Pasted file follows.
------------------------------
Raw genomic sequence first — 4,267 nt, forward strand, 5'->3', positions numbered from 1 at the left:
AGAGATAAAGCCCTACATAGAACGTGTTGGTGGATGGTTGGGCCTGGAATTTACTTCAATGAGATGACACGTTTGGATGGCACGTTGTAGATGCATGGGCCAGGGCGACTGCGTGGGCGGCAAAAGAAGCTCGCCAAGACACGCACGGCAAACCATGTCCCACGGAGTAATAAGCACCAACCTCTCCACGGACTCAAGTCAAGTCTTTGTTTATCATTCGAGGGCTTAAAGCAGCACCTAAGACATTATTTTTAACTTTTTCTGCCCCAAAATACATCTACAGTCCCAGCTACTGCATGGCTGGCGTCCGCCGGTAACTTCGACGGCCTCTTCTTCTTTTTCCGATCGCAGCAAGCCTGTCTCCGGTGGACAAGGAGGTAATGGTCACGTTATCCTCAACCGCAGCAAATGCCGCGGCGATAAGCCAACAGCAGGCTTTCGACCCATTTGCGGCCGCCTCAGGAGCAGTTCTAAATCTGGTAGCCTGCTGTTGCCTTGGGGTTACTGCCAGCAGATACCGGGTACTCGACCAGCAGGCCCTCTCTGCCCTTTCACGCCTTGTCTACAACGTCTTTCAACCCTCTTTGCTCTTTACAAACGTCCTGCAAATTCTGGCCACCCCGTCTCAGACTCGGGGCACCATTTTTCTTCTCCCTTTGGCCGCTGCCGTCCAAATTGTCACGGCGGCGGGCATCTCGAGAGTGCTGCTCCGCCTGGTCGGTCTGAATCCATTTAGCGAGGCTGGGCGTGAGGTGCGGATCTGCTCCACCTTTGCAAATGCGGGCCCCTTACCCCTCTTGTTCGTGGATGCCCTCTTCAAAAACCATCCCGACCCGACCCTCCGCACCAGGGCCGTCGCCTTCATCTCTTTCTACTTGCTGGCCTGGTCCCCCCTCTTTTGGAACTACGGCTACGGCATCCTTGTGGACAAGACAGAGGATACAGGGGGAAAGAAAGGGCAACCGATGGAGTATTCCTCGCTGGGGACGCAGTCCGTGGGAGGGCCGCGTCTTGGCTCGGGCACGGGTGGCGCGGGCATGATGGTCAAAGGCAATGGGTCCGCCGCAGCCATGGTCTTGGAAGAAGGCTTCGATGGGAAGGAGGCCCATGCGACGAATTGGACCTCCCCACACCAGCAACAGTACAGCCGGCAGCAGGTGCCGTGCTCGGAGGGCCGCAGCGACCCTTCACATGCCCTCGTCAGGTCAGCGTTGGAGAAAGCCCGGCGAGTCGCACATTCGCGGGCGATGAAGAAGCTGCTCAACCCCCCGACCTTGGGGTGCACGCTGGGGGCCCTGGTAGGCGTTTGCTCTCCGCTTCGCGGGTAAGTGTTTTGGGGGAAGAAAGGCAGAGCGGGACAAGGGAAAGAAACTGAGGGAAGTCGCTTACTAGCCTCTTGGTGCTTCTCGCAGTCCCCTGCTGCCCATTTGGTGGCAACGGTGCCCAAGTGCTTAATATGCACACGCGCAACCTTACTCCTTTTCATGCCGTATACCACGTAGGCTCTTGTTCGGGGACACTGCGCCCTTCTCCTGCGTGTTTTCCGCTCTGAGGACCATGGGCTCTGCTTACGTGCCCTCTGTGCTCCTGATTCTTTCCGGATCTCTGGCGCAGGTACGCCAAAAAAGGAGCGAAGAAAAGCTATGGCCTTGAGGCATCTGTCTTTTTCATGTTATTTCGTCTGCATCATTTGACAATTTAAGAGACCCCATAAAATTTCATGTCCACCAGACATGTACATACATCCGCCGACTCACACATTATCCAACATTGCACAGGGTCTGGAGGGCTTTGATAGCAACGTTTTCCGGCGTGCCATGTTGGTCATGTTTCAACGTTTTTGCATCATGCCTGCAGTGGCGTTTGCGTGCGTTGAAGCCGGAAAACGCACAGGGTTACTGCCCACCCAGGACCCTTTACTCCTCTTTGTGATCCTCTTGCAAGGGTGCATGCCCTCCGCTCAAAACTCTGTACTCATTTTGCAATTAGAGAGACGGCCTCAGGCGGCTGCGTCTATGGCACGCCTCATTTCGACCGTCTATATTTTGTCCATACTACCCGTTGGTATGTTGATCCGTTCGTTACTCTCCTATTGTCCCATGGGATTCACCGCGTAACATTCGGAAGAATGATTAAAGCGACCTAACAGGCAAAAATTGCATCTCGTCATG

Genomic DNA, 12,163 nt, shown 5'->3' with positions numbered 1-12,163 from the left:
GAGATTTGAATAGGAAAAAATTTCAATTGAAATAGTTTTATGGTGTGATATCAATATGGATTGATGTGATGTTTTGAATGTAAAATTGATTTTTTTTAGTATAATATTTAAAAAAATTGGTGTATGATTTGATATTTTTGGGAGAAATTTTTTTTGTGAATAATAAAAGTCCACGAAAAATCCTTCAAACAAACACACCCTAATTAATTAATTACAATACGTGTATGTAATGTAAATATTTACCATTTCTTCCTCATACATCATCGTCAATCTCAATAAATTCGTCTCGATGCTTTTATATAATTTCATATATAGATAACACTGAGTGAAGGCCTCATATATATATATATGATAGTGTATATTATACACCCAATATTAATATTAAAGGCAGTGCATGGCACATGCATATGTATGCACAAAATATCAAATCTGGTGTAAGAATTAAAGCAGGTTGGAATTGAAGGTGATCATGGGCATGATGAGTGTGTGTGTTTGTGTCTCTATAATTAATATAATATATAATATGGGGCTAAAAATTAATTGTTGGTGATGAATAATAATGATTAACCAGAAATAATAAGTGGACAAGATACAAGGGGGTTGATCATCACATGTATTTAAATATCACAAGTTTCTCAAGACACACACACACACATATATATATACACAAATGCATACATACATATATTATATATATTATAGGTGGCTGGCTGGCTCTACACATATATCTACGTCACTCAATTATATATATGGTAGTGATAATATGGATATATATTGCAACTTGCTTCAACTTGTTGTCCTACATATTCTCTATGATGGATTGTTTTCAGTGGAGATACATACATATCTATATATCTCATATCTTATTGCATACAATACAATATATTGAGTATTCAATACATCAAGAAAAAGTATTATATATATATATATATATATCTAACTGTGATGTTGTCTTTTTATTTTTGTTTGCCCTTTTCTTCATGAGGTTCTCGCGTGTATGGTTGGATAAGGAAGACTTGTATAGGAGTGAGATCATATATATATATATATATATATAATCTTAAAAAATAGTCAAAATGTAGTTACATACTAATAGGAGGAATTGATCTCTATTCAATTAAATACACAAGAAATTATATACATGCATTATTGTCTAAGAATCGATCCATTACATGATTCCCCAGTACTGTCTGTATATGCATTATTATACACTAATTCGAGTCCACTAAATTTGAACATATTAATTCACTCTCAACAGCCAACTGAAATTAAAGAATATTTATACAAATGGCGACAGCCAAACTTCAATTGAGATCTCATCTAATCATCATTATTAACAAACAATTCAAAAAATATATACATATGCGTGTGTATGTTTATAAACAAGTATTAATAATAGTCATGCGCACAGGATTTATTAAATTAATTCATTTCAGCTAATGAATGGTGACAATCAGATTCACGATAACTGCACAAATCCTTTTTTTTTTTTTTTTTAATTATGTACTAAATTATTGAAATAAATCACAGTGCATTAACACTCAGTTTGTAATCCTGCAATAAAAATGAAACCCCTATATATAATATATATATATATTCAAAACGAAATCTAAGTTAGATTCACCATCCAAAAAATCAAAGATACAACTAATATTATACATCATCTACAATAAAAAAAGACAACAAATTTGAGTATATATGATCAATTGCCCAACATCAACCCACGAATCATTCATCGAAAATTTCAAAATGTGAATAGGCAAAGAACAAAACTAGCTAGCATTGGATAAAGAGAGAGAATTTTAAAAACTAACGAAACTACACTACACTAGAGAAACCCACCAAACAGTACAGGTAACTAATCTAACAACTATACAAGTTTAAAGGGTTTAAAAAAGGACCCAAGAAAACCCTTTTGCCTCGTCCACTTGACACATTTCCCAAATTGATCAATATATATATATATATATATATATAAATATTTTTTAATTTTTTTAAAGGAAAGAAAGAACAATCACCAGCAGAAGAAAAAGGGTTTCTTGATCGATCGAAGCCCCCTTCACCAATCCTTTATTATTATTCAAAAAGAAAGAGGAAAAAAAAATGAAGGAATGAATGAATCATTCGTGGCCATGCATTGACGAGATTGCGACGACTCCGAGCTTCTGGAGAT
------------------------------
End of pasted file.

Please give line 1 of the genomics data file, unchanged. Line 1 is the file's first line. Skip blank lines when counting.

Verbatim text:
Raw genomic sequence first — 4,267 nt, forward strand, 5'->3', positions numbered from 1 at the left: